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Protection against a lethal dose of endotoxin by an inhibitor of tumour necrosis factor processing.

Authors
  • Mohler, K M
  • Sleath, P R
  • Fitzner, J N
  • Cerretti, D P
  • Alderson, M
  • Kerwar, S S
  • Torrance, D S
  • Otten-Evans, C
  • Greenstreet, T
  • Weerawarna, K
Type
Published Article
Journal
Nature
Publication Date
Jul 21, 1994
Volume
370
Issue
6486
Pages
218–220
Identifiers
PMID: 8028669
Source
Medline
License
Unknown

Abstract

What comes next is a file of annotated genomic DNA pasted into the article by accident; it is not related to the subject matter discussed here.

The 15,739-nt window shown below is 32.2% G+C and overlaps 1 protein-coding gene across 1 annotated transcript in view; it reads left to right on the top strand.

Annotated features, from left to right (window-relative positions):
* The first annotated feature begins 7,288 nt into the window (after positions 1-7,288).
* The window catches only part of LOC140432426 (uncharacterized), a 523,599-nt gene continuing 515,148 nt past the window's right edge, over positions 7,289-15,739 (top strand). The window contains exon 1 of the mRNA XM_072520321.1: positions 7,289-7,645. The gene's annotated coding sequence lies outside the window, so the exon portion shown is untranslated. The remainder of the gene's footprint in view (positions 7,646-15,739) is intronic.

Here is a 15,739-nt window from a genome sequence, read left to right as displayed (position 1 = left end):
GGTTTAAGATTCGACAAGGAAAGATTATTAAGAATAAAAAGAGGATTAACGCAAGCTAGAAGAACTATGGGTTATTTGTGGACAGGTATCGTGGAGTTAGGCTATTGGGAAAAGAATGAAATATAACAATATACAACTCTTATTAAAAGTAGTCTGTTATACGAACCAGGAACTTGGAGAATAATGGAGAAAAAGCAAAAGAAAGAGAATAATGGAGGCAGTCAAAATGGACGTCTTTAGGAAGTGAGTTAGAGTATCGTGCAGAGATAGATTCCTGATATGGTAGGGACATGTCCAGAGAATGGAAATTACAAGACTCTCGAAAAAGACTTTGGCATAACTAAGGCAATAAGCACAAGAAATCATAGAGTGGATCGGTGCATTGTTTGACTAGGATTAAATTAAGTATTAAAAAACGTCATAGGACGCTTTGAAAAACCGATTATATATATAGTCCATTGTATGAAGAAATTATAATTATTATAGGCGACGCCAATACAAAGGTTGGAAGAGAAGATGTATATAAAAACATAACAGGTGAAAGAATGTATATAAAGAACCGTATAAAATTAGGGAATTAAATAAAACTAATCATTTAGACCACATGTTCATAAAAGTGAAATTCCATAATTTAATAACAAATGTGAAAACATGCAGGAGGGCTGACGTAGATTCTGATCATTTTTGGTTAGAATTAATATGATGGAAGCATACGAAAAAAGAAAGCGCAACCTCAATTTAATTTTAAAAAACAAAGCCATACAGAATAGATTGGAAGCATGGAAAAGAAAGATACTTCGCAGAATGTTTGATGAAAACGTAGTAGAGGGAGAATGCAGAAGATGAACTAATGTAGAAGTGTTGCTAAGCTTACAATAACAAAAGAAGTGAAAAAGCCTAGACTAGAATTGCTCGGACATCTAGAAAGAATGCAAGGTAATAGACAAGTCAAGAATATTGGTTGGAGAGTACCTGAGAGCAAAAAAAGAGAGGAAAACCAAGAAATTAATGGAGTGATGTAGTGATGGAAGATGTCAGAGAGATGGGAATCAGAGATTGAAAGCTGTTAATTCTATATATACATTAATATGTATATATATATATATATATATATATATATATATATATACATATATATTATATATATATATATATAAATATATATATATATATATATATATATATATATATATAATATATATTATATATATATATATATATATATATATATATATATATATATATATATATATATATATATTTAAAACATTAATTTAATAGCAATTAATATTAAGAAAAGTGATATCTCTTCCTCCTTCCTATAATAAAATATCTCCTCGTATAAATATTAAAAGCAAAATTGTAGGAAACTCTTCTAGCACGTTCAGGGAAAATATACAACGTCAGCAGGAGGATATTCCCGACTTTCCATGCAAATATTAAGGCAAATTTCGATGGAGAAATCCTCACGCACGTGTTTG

Tumour necrosis factor (tumour necrosis factor-alpha/cachectin) plays a critical role in certain physiological defensive responses but causes severe damage to the host organism when produced in excess. There are two forms of tumour necrosis factor, a type II membrane protein of relative molecular mass 26,000 (26K) and a soluble, 17K form generated from the cell-bound protein by proteolytic cleavage. The two forms of tumour necrosis factor and lymphotoxin-alpha (tumour necrosis factor-beta/lymphotoxin), a related protein, have similar but apparently not identical biological activities. A therapeutic agent which inhibited the release of tumour necrosis factor, but did not reduce the cell-associated activity or the level of lymphotoxin-alpha, might preserve the benefits of these cytokines while preventing tumour necrosis factor-induced damage. Here we describe a potent inhibitor of tumour necrosis factor processing and report that it protects mice from a lethal dose of endotoxin.

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